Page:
COLUMBUS, Ohio – Just last month Luke Guthrie made less than $1,500 on the Web.com Tour.

Now, off the back of three recent top-10s and a medalist performance at sectional qualifying, the former Illinois star is heading to the U.S. Open at Pebble Beach next week.

Guthrie set the pace at the sectional played at Scioto Country Club and Brookside Country Club despite it being the site littered with PGA TOUR players.


Related:

Who qualified? | Leaderboards for U.S. Open sectional qualifying


He shot out of the blocks with an 8-under 64 at Brookside before calmly holding firm with a 3-under 67 at Scioto to lead the pack of qualifiers that included TOUR winners Jhonattan Vegas, Jason Dufner, Luke Donald, Aaron Baddeley, Chesson Hadley and Rory Sabbatini among others.

The 29-year-old is no stranger to the TOUR having played it from 2013 to 2016, making the FedExCup Playoffs in the first two seasons. His best result was a third place at The Honda Classic in 2013.

He got there in spectacular fashion. Having forged an impressive college career, which coincidentally kick-started with a win at Scioto Country Club, Guthrie turned pro in 2012.

Within 10 starts on the Web.com Tour, he had two wins and would finish second on the money list to earn his way to the PGA TOUR.

His time on the TOUR started well enough, but then he fell in an all too familiar trap.

“I came out of college playing awesome golf. I didn’t overthink it, I just got out of my way and things were happening. Balls were going in, you don’t ask questions,” Guthrie said.

“Then it stopped and you start asking questions. You start working on things, trying to get better, and in that process, not trying to, I compromised some of the things that make me me.”

In Guthrie’s case this was trying to do more with his swing and ball flight. As a natural cutter of the ball he thought he should try to add a draw to his resume. He did not get the desired effect.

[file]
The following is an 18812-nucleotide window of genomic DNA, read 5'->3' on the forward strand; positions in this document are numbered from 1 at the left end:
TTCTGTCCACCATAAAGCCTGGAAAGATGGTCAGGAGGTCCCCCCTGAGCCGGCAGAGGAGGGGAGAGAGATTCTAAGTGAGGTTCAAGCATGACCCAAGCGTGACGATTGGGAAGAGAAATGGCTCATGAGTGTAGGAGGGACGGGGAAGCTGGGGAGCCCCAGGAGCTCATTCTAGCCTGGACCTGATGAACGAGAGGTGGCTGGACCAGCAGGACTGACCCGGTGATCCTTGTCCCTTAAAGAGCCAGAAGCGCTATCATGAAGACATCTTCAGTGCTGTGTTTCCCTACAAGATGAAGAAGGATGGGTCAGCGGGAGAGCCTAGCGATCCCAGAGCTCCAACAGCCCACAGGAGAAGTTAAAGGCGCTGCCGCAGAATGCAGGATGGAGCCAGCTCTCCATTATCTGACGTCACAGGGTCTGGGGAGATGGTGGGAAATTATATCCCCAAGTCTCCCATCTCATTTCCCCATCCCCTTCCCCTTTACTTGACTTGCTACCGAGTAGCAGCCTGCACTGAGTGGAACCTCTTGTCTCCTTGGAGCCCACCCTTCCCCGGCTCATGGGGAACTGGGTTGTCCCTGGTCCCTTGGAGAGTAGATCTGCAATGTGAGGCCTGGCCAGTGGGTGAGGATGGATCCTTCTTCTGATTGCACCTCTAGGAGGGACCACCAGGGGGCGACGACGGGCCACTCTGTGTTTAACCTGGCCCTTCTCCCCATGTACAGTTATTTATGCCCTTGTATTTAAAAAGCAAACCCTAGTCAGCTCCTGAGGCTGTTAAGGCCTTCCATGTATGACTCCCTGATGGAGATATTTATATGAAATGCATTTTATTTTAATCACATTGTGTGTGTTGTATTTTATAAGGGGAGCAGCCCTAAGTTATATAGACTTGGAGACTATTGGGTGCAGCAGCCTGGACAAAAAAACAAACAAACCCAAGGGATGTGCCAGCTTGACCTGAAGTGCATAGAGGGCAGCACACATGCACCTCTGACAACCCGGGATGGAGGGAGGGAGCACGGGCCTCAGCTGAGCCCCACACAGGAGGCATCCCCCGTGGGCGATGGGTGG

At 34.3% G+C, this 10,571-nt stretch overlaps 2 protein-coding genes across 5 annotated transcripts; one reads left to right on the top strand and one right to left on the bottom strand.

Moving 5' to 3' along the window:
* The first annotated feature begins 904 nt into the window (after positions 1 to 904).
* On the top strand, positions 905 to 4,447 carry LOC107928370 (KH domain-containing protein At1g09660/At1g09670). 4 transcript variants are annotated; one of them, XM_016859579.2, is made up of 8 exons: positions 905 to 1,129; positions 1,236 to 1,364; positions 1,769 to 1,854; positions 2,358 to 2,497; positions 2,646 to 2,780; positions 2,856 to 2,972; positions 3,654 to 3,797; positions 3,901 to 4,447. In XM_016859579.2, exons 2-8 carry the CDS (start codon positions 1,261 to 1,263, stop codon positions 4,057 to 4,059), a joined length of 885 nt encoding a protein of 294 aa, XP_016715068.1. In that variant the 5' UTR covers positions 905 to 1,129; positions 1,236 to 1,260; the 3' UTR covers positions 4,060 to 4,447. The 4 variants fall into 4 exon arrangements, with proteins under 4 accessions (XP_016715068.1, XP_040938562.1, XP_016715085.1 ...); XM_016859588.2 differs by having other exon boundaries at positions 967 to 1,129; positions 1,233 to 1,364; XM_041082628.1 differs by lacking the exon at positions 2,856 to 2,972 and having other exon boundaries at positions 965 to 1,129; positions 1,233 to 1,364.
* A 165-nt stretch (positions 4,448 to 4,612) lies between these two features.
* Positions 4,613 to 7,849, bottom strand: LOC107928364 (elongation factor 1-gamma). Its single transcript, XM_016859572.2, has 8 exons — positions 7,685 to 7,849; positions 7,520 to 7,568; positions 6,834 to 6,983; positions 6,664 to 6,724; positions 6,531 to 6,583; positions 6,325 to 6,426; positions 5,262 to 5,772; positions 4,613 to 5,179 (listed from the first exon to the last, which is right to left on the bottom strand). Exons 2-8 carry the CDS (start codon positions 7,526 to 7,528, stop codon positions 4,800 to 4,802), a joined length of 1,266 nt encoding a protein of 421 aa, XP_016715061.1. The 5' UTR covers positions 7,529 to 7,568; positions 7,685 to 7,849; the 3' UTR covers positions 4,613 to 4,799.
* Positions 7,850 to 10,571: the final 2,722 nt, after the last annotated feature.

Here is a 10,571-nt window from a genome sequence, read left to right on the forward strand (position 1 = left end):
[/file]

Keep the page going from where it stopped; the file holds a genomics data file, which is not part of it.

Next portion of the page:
“Basically I was a cutter my whole life and could not draw the ball to save my life and I thought that was a flaw. And now looking back it was a strength,” he said.

“I tried to hit a draw and I could end up hitting a draw, or slice, or hook… so I kind of lost the face a little bit in search of getting better.”

Guthrie says it has been a three-year battle to return to his natural self. In that time he has sunk to the depths, starting this season with only conditional status on the Web.com Tour. A poor beginning to the season made starts hard to come by and he found himself battling away at Monday qualifiers.

In early May he had earned just $1,457.50 and was 177th on the Web.com points race.

But recently things have begun to look up. In the last month he was tied for sixth at the KC Golf Classic, tied for fourth at the Evans Scholars Invitational and was sixth again at the Rex Hospital Open to move up to 35th on the money list ($72,439) and 43rd on the points list.

And then of course he has booked his spot at Pebble Beach. Guthrie has played the AT&T Pebble Beach Pro-Am two times, finishing inside the top 35 on both occasions. And this will be his third U.S. Open having qualified through the Columbus sectional on all three occasions.

“I’m coming back stronger than ever. Three years ago I played golf waiting for the train wreck a little bit, just felt like odds weren’t in my favor because I didn’t feel like my game was near where it needed to be,” he adds.

“But I come to the golf course now and it’s the opposite. I feel like I am kind of waiting for that hot stretch. Now I have gotten to the point where it is just me again. It wasn’t fun, it’s been a grind, but it’s pretty cool to be going to the U.S. Open.

“Hopefully this is the launch of the second part of my career.”